19 Oct Social Media 101 for Retailers
Are you a local yarn store owner? It’s a hard business, but most local yarn store owners are in it because they love yarn, knitting, crocheting and the people who love those things, too. When a customer walks into a local yarn store, chances are excellent that there will be a sale made. Few people wander into a yarn store randomly; for regular customers, you’re part of their weekly habit and for new customers, they probably Googled “yarn store near me” because they want to buy some yarn. The yarn sells itself when the customer is standing in front of it.
But how do you invite them to see what’s new? Social media can help bring those customers through the door, but only if you do it right. Let’s look at what makes a social media post effective and what you can do to make your social media posts work harder for your store.
You’ve just received a new shipment of interchangeable needle tips and cords from Knitter’s Pride. You have full sets as well as individual tips. You went all in and ordered every available style and length, so you have Bamboo, Karbonz, Marblz, Nova Platina, Nova Platina Cubics, Symfonie Dreamz, Symfonie Cubics and Trendz. You’ve taken fun pictures of all of them. You’re ready to post to Instagram and share the post with Twitter and Facebook. How are you going to tag these pictures? Hint: we listed the names of all the varieties of KP interchangeables because those are tags you’re going to want to add besides #knitterspride. Do you regularly use the tag #knittersofinstagram or #knitstagram? That’s where the knitters hang out and that’s who you want to see your posts. Add those tags, too. But don’t spam with hashtags. Three per picture is the upper limit. So you’re probably not going to send out one picture that contains all the styles of tips. Spread it out with one or two per picture so that neither the picture nor the caption are visually crowded.
As a general rule, it’s good practice to tag not just the brand but the specific product as well. If you’re posting about a hand-dyed yarn with iconic colorways, tag the individual colorways instead of the yarn base, especially if they’re well-known. It’s how customers can find you and the products you have ready to sell to them.
You send a weekly email newsletter to the list of customers who have signed up for it. How do you reach the ones that aren’t on your email list? Post a link to the permanent URL of the newsletter on your store’s Facebook page, in your Ravelry group and on Twitter. Don’t just post the link; make sure you add an attractive and subject-relevant photo and some introductory commentary. Now your newsletter link is a full post and you can turn your attention to another task. Make sure that the original newsletter includes a way for customers who found it on one of the social media channels to sign up for the direct email if they want it.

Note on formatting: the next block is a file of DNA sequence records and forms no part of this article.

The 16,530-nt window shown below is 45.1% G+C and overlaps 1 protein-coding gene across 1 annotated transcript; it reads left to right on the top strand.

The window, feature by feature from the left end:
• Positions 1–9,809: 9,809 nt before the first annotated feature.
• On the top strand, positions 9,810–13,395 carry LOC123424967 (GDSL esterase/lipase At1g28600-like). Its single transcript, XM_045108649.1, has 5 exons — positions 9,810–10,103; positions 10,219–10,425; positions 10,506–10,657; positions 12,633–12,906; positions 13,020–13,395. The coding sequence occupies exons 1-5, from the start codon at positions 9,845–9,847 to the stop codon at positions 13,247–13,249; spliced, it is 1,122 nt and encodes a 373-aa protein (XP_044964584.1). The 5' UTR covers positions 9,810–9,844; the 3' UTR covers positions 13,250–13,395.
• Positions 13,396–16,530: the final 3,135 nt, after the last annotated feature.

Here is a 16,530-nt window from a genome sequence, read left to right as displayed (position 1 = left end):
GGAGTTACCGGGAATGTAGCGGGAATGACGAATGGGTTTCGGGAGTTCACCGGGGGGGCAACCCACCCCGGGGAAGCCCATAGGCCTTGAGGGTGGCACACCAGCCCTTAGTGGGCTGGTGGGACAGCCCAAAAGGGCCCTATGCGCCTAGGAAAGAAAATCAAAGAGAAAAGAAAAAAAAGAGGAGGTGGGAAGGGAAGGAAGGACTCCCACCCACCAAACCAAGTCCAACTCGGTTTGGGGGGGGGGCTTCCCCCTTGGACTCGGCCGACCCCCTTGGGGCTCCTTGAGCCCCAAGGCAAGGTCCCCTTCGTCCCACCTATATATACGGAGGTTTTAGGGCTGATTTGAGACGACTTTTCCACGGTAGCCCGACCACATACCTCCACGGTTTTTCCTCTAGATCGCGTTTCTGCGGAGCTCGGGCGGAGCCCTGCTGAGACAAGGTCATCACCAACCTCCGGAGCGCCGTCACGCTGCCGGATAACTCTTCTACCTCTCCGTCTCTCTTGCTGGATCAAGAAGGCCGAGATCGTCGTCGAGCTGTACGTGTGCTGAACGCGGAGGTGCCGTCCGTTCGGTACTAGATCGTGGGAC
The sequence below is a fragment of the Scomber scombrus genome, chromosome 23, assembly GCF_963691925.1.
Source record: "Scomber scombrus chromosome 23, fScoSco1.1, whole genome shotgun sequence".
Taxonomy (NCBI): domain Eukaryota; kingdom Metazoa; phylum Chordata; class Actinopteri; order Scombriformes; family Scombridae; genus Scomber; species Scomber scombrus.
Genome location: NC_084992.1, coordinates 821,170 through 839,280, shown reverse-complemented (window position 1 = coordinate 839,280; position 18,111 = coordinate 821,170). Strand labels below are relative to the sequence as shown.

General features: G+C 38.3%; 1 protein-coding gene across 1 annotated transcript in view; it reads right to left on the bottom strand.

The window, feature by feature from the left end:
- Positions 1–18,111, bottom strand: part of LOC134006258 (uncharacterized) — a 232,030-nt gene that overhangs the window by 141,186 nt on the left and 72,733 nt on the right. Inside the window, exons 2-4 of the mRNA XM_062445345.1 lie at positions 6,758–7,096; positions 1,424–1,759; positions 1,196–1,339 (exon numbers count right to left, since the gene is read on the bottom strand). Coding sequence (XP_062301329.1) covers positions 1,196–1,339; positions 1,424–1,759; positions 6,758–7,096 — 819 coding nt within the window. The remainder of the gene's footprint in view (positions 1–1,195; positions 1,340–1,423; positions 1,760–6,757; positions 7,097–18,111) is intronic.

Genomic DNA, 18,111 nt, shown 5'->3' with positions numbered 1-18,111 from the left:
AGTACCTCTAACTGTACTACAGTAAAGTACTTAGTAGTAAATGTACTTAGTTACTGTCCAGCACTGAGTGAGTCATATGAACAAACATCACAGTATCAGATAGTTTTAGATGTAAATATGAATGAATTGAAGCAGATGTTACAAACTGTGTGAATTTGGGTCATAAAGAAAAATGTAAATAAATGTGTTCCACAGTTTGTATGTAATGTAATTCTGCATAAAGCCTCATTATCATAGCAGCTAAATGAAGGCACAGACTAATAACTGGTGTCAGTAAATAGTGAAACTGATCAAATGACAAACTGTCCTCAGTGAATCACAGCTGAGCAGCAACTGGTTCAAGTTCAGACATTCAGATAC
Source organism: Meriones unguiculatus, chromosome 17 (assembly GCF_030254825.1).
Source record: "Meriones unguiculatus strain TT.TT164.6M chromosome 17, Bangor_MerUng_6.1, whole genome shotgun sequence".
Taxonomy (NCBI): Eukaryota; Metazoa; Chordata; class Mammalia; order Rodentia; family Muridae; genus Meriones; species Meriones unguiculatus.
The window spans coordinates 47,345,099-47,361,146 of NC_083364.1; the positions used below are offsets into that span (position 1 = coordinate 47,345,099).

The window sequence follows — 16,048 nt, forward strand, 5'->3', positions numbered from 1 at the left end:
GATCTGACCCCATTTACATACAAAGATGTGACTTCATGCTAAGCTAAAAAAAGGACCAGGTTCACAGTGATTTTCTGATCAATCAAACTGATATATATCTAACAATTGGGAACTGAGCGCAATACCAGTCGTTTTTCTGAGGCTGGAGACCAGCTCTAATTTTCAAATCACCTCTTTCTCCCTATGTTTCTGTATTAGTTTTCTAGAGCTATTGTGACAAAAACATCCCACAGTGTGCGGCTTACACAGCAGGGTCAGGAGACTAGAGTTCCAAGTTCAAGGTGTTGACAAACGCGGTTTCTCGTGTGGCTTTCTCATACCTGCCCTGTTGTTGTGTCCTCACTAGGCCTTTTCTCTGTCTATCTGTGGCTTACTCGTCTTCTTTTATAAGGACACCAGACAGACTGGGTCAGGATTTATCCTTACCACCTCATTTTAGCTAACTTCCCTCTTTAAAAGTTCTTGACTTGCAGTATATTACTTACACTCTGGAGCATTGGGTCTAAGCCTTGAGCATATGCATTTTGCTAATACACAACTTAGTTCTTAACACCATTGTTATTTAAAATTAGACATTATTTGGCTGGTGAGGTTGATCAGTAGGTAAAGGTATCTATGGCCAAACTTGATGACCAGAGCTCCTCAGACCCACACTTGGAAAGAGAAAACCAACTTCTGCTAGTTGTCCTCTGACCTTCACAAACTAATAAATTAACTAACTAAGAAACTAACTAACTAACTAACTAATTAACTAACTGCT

The same idea holds true for a blog post or a podcast. Don’t just put it on the blog or on the store website, link to it from your other social media platforms so that you can reach different segments of your intended audience.
Make It About More Than Marketing
Don’t post only when you have something to sell. The social part of social media is about engaging with your customers around your shared interests. Share information that you found useful or delightful. Chances are good your followers will enjoy it, too. Ask a question about a local event that your followers may be interested in, too. It gives them the opportunity to keep you informed and engaged with each other via your Facebook page, for example.
Tell your followers about a charity or a cause you and your store support. You can give them information without directly soliciting them and show that your business has heart as well. If they’re interested, they will participate or support it. If they’re not, your next post will offer them something that does interest them. The shelf life of social media posts is quite short. That doesn’t mean you should be posting constantly; what it means is that unless something goes viral, any single post is not going to stick in customers’ minds, for good or bad, so you don’t have to fear making a mistake. It also means that you can recycle (sparingly) things to which you had a good response.
Tips and Techniques
Use your social media channels as a means to educate your customers. Videos that show how to do a particular stitch or a finishing technique can be great social media posts. You can embed them or link to your store’s YouTube channel. You don’t necessarily have to produce them yourself. There’s great craft content out there; find things that reinforce the skills your customers want to learn and share them. Your customers will remember who brought that great little tip to their attention.
Consistency vs. Personality
Across your social media platforms, you want your posts to have a consistent voice and visual aesthetic. Find what works for you and stick with it. You can have multiple people posting for your store as long as they know how to follow the voice and style guidelines. It’s okay if there’s a little individual variation, because it shows that your store is staffed by employees with distinct personalities. That can be a branding element in itself; customers like being able to recognize who is offering that piece of advice. They know that Laura likes the rustic yarns, so she’s a good candidate to star in the spit-splicing video. Gail’s better for the K5tog tbl, because she’s always knitting complicated lace patterns.
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